BLOG VIEW: What’s In A Ratio?

Yesterday, two headlines in's News section featured the same ratio, 3:1. One item was from HOPE NOW, which used 3:1 (technically, ‘more than 3 to 1’) to describe the seemingly favorable imbalance of workouts to foreclosures this year.

The other 3:1 was found in Lender Processing Services' (LPS) monthly mortgage report for November. Only, in that case, the 3:1 was in regard to loan deterioration, meaning that for every loan that improves, three loans get worse.

So what does this mean? Assuming both groups' calculations are correct, the data confirm what everybody suspects: More loans are becoming delinquent, but servicers are not foreclosing. The list of reasons for why servicers aren't foreclosing is long and well documented and not in need of repeating here. Some of these loans will cure. Many of them will result in foreclosures.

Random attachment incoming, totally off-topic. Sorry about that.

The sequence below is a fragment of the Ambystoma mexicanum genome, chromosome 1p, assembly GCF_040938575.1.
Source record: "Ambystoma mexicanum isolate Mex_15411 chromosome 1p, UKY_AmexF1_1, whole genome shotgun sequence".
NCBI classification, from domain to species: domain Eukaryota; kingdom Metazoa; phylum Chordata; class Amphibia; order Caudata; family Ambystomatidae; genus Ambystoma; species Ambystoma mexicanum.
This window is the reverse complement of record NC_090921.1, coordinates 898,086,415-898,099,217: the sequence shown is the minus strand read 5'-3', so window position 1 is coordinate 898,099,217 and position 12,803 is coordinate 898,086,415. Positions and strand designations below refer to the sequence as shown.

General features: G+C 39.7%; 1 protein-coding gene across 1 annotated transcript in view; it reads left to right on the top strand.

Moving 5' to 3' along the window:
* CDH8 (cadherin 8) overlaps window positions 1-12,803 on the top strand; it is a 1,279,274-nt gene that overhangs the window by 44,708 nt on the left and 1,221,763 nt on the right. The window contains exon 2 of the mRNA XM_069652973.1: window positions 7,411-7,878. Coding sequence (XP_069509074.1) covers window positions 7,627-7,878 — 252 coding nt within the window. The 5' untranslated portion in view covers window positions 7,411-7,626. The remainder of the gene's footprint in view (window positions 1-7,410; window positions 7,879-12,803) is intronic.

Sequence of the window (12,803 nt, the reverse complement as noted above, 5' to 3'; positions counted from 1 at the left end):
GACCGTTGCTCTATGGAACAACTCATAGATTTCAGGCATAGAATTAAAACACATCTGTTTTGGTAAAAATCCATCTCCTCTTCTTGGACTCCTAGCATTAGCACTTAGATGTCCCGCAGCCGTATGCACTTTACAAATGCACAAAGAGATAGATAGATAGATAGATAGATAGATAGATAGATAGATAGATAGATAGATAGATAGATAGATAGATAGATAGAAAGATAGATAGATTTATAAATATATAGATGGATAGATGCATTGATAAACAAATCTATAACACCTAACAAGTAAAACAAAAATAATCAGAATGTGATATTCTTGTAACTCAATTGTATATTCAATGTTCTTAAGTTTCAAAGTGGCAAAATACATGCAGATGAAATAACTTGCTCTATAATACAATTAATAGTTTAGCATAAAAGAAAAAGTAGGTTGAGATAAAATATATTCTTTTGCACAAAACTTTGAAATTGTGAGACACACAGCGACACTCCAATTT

In a Servicing Management article about REO disposition last November, RealtyTrac's Rick Sharga commented, "If you're looking for a visual representation of REO inventory, think of a boa constrictor that's just swallowed a large warthog."

Apply that metaphor to loans that are in servicing purgatory – nonperforming but not foreclosed – and the warthog becomes an elephant.

What remains to be seen is how much of this pent-up inventory will move through to the market and how the inflow will affect the prices of nondistressed properties. Will a flood of foreclosure sales and REOs kill the moderate housing rebound?

The recent foreclosure-sale lull has resulted in price gains, Mark Zandi, chief economist for Moody's, told Reuters this week, but ‘foreclosure sales will increase, and home prices will resume their decline by early 2010 as mortgage servicers figure out who will not qualify for a modification.’

"The housing crash is not over," he added.

The heads of the U.S.' two largest lenders disagree. Speaking at a Charlotte Chamber of Commerce-sponsored event this week, outgoing Bank of America CEO Kenneth Lewis and Wells Fargo CEO John G. Stumpf both implied the worst for the housing market is behind us, according to a Bloomberg report. Of course, in the same report, Lewis was quoted as saying BofA has been "optimistic to a fault" in the past three years.

– John Clapp, editor, Servicing Management


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